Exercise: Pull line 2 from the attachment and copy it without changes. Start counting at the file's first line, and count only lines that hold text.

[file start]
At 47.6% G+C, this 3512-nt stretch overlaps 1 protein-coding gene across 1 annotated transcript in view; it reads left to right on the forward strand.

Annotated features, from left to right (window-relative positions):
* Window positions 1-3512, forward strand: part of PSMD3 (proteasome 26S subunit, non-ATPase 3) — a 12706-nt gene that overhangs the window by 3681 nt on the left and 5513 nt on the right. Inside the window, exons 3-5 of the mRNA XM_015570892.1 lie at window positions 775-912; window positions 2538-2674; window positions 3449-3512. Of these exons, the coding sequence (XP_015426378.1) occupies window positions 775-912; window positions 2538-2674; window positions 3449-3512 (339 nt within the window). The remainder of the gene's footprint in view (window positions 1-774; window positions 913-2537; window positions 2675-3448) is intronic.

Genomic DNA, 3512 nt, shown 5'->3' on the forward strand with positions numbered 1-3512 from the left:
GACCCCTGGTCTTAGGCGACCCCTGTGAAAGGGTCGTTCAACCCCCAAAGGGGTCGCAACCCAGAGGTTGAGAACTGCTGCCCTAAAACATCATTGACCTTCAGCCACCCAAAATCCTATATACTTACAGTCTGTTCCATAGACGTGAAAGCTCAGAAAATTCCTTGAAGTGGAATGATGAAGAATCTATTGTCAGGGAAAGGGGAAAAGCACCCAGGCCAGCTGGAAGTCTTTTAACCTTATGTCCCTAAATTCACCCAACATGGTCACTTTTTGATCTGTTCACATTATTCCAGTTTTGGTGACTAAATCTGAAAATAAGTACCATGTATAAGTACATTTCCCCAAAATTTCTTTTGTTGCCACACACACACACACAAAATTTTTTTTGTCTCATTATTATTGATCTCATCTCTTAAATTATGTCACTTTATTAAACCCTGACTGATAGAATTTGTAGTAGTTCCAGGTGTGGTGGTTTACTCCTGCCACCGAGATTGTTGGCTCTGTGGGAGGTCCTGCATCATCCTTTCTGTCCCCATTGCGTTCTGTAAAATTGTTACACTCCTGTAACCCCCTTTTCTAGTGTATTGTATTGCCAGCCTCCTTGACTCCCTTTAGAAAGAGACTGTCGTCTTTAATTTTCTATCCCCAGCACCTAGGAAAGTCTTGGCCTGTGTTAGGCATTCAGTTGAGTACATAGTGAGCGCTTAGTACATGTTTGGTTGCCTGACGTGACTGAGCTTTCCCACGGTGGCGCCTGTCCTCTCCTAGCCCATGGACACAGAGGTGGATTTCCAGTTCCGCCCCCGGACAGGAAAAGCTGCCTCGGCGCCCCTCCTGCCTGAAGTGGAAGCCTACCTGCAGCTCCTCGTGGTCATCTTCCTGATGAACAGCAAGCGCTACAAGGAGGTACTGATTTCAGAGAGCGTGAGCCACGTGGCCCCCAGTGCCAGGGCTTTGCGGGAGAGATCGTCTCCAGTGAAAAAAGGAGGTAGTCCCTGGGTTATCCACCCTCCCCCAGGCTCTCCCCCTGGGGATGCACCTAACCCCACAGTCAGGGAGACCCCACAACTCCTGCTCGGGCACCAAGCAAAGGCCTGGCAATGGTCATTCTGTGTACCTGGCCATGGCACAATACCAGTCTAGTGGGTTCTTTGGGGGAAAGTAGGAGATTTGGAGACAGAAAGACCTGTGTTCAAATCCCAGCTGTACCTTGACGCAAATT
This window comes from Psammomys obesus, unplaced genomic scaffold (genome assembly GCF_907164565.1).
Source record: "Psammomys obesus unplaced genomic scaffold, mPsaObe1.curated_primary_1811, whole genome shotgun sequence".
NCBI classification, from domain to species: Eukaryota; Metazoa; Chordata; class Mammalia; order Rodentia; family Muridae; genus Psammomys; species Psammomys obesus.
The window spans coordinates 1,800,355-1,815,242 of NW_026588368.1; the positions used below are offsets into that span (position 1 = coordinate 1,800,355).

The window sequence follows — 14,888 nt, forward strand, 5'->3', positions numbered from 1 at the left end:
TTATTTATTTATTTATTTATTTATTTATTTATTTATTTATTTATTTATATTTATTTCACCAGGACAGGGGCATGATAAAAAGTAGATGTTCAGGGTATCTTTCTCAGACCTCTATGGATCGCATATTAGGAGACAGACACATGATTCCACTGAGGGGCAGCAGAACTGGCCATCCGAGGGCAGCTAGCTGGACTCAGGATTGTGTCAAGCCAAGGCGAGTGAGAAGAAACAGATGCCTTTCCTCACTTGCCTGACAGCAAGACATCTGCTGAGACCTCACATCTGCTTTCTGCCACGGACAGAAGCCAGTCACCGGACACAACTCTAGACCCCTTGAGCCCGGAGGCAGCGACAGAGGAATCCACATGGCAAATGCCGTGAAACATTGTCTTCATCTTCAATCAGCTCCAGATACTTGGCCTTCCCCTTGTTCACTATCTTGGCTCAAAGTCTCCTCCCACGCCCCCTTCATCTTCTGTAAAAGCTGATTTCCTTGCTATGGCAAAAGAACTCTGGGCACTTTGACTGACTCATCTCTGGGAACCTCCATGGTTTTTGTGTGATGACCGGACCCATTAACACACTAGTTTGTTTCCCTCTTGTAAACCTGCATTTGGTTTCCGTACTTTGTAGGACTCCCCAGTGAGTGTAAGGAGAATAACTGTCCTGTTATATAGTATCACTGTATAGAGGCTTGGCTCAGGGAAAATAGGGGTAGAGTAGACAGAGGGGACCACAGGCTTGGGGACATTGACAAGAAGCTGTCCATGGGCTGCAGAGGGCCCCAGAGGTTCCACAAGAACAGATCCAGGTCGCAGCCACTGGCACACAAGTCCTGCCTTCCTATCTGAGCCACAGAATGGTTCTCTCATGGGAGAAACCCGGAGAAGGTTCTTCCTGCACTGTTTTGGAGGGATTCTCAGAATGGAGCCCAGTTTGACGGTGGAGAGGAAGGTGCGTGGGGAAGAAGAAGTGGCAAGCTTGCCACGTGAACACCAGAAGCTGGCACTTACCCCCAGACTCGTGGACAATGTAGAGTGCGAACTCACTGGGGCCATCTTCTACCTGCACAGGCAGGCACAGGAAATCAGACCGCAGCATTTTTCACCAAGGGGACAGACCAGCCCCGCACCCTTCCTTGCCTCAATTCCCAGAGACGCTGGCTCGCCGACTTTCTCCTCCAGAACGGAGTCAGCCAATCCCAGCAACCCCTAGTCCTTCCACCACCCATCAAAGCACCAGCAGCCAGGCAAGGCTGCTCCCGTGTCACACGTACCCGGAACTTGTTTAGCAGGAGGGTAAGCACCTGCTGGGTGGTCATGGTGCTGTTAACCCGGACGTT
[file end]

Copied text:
Annotated features, from left to right (window-relative positions):